Females of these butterflies in Minnesota place their individual eggs on the underside of the leaves of the pawpaw plant, which serves as their host.
Adults consume nectar from various plants, with milkweed being the most prevalent.
8. Regal Fritillary
The population of the Regal Fritillary, once widespread across the majority of the US, has been steadily diminishing.
Its range includes tiny portions of the Northeast, the Midwest, and Minnesota.
With a strong orange color on the top of its wings and a bright blue color on the bottom, these butterflies in Minnesota are undoubtedly the most attractive of the fritillary family.
When their preferred host, the violet, is not there, females will still lay their eggs in grasses even though they are regularly seen wandering on the ground.
Measures are being taken to protect the Regal Fritillary and the nectar blooms it consumes.
9. Mourning Cloak
The Mourning Cloak butterfly is among the most durable species found in the Americas.
This species, which has a lifespan of 10 to 11 months, frequently hibernates through winter in northern regions like Minnesota.
They have purplish-black wings with a lovely orange border, earning their name from how they are colored, which recalls a traditional cloak worn during times of sorrow.
10. Giant Swallowtail
In North America, the Giant Swallowtail is the biggest butterfly. Widely spread over the US, including certain areas of Minnesota.
These butterflies are not particular about their host plants and will lay their eggs on citrus, lime, and Hercules clubs.
Although they have some blue and red patterns, adults are primarily black and yellow. They prefer Zinnia, Milkweed, and Butterfly Bush as nectar sources.
The Monarch, America’s Sweetheart of Butterflies, must be on any list of butterflies.
Every year, Minnesota’s magnificent orange and black butterflies travel thousands of kilometers from their native region to Mexico, where they give birth and ultimately perish.
In the spring, their eggs hatch, and somehow, the young know where to migrate back home.
One of the most prevalent butterflies in Minnesota, monarchs may be seen all around the state during the summer.
You must plant native milkweed in your garden if you want to draw monarch butterflies to it.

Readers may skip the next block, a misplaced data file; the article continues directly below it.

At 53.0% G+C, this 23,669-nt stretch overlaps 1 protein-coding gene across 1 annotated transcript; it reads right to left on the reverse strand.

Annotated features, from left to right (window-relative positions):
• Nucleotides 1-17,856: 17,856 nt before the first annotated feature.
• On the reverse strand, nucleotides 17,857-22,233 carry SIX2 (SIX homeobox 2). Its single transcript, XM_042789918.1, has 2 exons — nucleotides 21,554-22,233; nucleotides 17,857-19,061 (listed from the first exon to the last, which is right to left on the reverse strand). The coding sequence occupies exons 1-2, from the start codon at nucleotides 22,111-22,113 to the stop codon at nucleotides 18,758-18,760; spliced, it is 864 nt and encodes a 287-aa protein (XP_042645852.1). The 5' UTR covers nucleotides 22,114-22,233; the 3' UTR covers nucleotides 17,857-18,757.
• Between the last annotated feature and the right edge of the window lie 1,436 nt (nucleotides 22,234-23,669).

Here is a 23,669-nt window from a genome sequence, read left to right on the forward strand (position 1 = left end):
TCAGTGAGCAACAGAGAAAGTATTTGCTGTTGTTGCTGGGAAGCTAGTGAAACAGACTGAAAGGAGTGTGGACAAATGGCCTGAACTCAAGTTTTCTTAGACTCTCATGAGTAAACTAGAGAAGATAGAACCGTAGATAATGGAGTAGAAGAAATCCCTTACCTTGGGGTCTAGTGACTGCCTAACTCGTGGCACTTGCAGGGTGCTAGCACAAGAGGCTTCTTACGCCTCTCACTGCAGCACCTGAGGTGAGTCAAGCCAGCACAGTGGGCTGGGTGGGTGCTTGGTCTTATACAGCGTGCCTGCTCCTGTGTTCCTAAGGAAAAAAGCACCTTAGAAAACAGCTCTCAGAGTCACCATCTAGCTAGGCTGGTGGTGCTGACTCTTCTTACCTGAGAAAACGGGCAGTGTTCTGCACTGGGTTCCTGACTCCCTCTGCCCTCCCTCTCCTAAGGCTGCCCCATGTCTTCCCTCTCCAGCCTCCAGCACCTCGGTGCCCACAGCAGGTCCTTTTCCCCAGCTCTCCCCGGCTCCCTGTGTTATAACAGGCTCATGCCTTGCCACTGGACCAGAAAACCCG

The caterpillars will consume the plant, while the adults will eat the blooms and lay their eggs on the underside of the leaves.
It should be highlighted that the monarch butterfly faces extinction because of predators and people.
More particularly, pesticides and herbicides used in yards and gardens kill this variety of butterflies.
In addition, the Monarch Butterfly is regarded as one of the top pollinators in the US.
They are drawn to bee balm, butterfly bushes, and virtually all perennial flowers in the summer and fall.
12. Green Comma
The green comma is next on our list of butterflies in Minnesota. There are isolated populations of this tiny 1.5–2-inch butterfly throughout the north.
The Northwest is where they are most common, but they are also found in the Northeast and a little area between those two, which includes Minnesota and Michigan.
These butterflies in Minnesota can have a wide range of hues, from dusty orange to brown, and their wings typically have ragged-looking edges.
They get their name from a white mark resembling a comma on their wings’ underside. Nectar, dung, and carrion are all known food sources for these butterflies.
13. American Lady
American lady is ending our list of butterflies in Minnesota. Most of North America, from Southern Canada to South America, is home to the American Lady butterfly.
In contrast to several other species, the American Lady butterfly is not cold tolerant; thus, they move away from colder climates in places like Minnesota during the fall and winter.
Easily attracted to your butterfly garden with Milkweed, this butterfly consumes nectar-producing plants, decomposing fruit, and tree sap.
Minnesota is home to hundreds of butterfly species. Many species of butterflies that can survive the cold temperatures in Minnesota travel through or reside in the state.
Enjoy your adventure trip about these beautiful butterflies in Minnesota.